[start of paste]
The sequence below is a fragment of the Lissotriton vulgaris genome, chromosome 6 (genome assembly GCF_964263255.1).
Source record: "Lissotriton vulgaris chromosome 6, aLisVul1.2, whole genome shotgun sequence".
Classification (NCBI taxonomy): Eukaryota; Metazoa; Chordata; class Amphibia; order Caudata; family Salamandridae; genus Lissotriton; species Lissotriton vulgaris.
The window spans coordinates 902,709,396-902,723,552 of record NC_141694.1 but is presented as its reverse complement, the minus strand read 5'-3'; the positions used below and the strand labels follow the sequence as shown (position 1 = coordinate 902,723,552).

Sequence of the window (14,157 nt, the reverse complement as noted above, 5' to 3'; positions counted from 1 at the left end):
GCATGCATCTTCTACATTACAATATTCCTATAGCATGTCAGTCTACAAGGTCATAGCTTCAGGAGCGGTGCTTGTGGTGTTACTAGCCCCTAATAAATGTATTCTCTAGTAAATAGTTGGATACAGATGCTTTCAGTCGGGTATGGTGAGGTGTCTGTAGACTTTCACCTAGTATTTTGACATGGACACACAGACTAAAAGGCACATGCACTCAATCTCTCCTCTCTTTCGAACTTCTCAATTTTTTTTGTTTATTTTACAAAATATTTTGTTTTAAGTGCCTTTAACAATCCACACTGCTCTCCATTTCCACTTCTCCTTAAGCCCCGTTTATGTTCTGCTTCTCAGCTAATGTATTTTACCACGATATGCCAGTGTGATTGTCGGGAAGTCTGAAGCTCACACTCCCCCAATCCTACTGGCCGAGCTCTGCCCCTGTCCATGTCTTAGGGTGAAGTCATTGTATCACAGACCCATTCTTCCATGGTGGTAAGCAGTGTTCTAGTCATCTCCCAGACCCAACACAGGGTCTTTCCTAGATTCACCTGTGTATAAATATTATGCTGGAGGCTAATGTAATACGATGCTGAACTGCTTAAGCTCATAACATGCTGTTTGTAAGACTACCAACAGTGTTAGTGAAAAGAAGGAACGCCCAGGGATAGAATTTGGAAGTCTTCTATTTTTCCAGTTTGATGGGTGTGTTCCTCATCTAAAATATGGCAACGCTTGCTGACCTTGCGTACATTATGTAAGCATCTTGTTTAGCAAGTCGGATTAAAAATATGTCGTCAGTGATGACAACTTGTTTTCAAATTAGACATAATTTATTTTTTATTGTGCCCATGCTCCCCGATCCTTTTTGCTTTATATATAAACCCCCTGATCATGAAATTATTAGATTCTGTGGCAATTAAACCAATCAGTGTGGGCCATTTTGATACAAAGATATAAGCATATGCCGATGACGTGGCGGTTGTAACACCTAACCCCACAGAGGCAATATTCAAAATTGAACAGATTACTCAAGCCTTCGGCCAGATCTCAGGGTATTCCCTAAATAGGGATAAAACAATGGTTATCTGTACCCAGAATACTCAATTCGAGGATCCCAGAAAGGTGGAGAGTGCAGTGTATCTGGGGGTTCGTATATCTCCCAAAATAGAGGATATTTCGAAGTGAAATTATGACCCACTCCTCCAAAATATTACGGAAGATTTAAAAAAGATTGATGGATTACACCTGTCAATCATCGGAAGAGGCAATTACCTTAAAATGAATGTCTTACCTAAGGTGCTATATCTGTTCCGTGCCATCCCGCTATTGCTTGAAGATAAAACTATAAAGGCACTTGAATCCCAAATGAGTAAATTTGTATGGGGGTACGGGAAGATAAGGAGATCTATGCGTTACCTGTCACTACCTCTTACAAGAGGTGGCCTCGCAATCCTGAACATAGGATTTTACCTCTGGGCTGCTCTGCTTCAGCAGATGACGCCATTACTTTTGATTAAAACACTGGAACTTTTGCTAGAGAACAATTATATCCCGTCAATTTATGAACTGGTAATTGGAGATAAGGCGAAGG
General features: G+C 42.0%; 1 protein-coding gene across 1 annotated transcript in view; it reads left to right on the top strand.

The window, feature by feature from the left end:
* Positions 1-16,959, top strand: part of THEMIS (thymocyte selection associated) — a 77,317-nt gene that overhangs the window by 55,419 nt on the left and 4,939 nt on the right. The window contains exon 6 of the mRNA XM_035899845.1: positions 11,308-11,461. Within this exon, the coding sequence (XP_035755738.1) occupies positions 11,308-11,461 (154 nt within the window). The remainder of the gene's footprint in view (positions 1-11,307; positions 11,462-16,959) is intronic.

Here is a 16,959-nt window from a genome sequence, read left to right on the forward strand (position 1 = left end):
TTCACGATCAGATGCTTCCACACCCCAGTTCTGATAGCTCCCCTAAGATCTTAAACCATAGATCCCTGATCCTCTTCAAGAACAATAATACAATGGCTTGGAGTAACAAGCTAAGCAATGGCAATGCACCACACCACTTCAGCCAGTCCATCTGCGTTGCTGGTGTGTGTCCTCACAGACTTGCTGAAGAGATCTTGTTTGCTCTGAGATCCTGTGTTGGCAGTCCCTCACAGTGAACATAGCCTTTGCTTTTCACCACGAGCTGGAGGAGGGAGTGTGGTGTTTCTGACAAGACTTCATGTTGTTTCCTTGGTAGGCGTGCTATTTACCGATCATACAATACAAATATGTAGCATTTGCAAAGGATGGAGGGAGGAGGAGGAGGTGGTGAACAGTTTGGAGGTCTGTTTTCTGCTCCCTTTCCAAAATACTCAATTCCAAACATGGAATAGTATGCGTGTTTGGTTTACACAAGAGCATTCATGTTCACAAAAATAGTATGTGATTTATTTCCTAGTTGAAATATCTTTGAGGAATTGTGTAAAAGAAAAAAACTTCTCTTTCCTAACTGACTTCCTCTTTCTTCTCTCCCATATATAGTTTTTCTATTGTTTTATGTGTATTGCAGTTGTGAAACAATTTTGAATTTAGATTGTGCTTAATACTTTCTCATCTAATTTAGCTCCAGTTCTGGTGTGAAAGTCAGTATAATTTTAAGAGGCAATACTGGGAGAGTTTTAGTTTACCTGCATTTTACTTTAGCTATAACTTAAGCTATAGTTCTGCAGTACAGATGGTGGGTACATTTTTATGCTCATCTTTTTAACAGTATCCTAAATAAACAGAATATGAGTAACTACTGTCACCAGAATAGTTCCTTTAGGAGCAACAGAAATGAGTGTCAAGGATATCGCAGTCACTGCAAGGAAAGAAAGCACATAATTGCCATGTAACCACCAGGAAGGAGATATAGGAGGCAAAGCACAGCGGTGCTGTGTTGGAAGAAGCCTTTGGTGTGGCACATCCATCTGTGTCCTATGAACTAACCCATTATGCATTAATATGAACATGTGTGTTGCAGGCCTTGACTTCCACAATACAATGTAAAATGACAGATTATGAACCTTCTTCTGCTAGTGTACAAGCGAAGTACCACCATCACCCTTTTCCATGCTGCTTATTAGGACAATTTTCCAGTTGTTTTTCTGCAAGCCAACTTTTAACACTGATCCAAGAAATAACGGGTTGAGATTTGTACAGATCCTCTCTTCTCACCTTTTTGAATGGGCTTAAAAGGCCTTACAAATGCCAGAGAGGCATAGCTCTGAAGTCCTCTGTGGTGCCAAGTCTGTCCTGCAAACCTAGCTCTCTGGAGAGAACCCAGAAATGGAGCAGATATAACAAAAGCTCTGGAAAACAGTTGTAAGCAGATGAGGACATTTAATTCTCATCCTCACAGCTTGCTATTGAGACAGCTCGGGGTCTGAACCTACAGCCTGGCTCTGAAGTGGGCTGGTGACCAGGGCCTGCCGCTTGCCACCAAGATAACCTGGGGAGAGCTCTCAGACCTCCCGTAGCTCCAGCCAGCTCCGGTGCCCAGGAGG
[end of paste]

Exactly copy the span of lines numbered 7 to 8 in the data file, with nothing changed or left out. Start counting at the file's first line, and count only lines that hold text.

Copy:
General features: G+C 42.0%; 1 protein-coding gene across 1 annotated transcript in view; it reads left to right on the top strand.

The window, feature by feature from the left end: